Conference Coverage

Eat/sleep/console approach almost eliminates morphine for NAS

 

Key clinical point: When it comes to neonatal abstinence syndrome, treat the infant, not the Finnegan score.

Major finding: The University of North Carolina Children’s Hospital dropped the length of stay for neonatal abstinence syndrome from about 11 to 5 days by moving from scheduled to PRN morphine and abandoning Finnegan scoring. Morphine use fell more than 80%.

Study details: Review of a 7-month quality improvement project

Disclosures: There was no industry funding for the work. The lead investigator didn’t have any disclosures.


 


 

REPORTING FROM PHM 2018

– In just 7 months, the University of North Carolina Children’s Hospital, Chapel Hill, dropped the length of stay for neonatal abstinence syndrome from about 11 days to 5 days by moving from scheduled to PRN morphine dosing and abandoning the Finnegan score, according to a report at the Pediatric Hospital Medicine meeting.

Dr. Thomas Blount, University of North Carolina Children's Hospital

Dr. Thomas Blount

The use of morphine fell from 93% of infants transferred to the hospital’s inpatient floors for neonatal abstinence syndrome (NAS) to just 12%, with no downsides for infants or moms.

“Our results have been incredibly encouraging,” said lead investigator and pediatrics resident Thomas Blount, MD. The take-home message is to treat the infant, rather than relying on the Finnegan score.

UNC Children’s, which treats about 50 infants a year for NAS on its inpatient floors, had been using the traditional approach: babies were automatically scheduled for morphine and Finnegan scoring – a withdrawal symptom checklist – every 4 hours, regardless of need. Sometimes infants weren’t even assessed to see if they actually needed morphine before the next dose was given.

“Waking babies up every 4 hours just seemed crazy; of course, they were going to have heightened neurologic signs and symptoms.” Meanwhile, families and providers were frustrated that infants who were otherwise doing well were held for an extra week or more to wean them off morphine, Dr. Blount said at the meeting.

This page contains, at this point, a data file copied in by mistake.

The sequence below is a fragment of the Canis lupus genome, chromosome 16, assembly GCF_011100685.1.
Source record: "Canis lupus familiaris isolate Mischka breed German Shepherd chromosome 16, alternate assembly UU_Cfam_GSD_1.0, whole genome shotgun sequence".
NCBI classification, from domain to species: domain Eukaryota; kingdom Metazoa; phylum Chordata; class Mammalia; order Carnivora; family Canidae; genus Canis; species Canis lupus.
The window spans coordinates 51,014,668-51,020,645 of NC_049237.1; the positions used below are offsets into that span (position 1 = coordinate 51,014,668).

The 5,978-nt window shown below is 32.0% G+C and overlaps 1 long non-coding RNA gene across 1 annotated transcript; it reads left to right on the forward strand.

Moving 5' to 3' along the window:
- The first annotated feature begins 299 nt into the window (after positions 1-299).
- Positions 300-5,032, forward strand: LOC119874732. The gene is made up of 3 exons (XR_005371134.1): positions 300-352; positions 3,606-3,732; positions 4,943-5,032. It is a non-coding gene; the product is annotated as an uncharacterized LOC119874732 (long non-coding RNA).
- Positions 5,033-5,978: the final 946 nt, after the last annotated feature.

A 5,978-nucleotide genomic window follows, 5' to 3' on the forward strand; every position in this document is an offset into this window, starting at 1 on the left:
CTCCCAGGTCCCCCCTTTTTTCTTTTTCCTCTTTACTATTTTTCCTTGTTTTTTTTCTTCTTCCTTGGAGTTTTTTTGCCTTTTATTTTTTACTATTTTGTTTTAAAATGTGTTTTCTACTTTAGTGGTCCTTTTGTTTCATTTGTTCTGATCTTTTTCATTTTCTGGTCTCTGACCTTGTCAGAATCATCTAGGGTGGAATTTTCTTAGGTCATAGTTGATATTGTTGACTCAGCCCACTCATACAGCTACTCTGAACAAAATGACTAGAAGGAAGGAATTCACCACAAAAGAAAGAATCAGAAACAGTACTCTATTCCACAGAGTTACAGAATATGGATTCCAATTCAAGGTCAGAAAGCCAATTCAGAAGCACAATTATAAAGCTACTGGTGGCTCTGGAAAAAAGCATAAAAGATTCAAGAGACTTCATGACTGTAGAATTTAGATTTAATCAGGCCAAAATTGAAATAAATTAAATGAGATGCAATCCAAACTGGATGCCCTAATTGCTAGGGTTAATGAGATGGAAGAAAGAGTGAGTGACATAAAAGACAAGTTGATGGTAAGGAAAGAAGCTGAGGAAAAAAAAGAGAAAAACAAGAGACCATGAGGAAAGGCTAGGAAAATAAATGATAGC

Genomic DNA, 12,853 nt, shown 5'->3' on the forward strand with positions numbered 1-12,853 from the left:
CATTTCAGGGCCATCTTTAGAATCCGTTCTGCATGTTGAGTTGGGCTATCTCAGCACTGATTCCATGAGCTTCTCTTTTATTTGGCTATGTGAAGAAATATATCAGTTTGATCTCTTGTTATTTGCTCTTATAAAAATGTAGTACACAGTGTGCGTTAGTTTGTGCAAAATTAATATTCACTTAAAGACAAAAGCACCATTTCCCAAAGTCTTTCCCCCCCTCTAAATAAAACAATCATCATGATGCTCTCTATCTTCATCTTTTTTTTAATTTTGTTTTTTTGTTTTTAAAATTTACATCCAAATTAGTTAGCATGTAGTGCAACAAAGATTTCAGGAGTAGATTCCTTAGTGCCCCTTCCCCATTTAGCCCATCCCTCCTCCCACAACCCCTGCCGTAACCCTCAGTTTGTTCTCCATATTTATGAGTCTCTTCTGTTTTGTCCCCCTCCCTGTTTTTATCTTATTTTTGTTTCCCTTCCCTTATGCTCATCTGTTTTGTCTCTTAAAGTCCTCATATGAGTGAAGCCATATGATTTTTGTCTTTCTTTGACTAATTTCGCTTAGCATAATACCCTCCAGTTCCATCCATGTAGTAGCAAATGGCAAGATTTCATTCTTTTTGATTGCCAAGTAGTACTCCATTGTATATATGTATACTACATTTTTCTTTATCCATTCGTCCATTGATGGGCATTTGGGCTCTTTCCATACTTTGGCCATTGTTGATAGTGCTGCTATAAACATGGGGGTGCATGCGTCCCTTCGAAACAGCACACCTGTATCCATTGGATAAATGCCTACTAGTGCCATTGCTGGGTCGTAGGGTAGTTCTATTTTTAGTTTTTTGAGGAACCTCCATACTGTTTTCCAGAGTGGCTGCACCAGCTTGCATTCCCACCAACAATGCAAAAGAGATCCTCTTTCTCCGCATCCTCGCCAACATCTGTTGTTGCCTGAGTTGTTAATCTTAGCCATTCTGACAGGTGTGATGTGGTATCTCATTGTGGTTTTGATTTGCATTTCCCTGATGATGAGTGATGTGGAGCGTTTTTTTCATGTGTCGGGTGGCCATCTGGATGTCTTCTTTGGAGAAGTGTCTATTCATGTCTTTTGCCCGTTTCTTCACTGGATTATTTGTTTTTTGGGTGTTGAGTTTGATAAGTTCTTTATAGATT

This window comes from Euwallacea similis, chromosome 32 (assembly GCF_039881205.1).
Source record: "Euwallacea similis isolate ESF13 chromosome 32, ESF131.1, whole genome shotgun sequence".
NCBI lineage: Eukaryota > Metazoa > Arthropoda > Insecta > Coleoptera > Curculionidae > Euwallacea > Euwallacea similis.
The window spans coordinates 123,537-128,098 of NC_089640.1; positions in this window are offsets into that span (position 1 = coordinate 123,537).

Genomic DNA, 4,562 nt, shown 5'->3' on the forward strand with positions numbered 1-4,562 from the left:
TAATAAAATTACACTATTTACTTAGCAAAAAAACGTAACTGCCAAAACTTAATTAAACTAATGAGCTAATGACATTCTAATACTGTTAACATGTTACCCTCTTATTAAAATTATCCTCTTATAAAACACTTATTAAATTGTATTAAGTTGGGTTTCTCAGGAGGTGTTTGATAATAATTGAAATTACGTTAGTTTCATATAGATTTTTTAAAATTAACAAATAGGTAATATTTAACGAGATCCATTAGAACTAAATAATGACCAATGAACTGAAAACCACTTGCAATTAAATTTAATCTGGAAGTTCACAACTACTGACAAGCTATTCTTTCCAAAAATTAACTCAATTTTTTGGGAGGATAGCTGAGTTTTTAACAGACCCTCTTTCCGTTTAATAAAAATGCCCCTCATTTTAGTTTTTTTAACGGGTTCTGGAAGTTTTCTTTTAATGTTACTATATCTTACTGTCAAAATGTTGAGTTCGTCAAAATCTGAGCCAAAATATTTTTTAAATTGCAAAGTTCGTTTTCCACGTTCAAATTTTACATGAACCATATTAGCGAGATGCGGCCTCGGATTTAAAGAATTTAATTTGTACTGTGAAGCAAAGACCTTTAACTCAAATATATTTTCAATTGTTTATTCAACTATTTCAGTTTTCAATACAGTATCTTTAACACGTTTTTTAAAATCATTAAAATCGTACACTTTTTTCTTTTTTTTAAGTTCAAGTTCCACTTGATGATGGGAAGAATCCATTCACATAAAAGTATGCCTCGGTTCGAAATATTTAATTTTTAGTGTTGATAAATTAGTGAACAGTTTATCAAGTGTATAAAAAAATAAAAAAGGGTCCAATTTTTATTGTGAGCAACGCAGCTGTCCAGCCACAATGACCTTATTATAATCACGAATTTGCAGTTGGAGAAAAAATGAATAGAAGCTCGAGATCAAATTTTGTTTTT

In Nov. 2017, the hospital switched to the eat/sleep/console (ESC) model for NAS on its inpatient floors. The model emphasizes what’s been shown to work in recent years: keeping the infant with the mother; encouraging breast feeding, skin-on-skin contact, and other comfort measures; and supplementing feeds to help with weight gain. Morphine is reserved for when those measures fail and given only with a needs assessment (Hosp Pediatr. 2018 Jan;8(1):1-6).

The hospital ditched Finnegan scoring on its inpatient floors. Nurses were asked instead to check if infants were feeding adequately, sleeping at least an hour between feedings, and able to be consoled within 10 minutes when upset. If the infants met all three of those ESC criteria, providers moved on. They left the baby swaddled, relied on ambient white noise of ocean waves, and checked back on them later. “They didn’t mess with them,” Dr. Blount said at the meeting, sponsored by the Society of Hospital Medicine, the American Academy of Pediatrics, and the Academic Pediatric Association.


Finnegan scoring “was causing so much anxiety. Staff and families became hypervigilant,” set off by every little twitch and yawn the baby made. It was a good thing when it was abandoned; everyone relaxed, he said.

The changes made a huge difference. The average number of morphine doses dropped from 39 per infant to just 7 total doses among 23 infants in the first 7 months of the ESC initiative. Currently, morphine is used in only about 1 of 10 cases. “We estimate that we’ve given over 900 fewer doses” since ESC was put in place, Dr. Blount said.

Courtesy UNC Children's Hospital

There’s been no change in 30-day readmission rates – just one since the changes were made, for bronchiolitis – and no change in weight loss among infants with NAS. Babies are meeting all the ESC criteria to thrive.

“We had a lot of pushback initially, mostly from nursing staff and residents wondering how this was going to work. It quickly went away,” Dr. Blount said.

His team is now considering rolling ESC out to the newborn nursery and NICU.

There was no industry funding for the work, and Dr. Blount didn’t have any disclosures.

Next Article: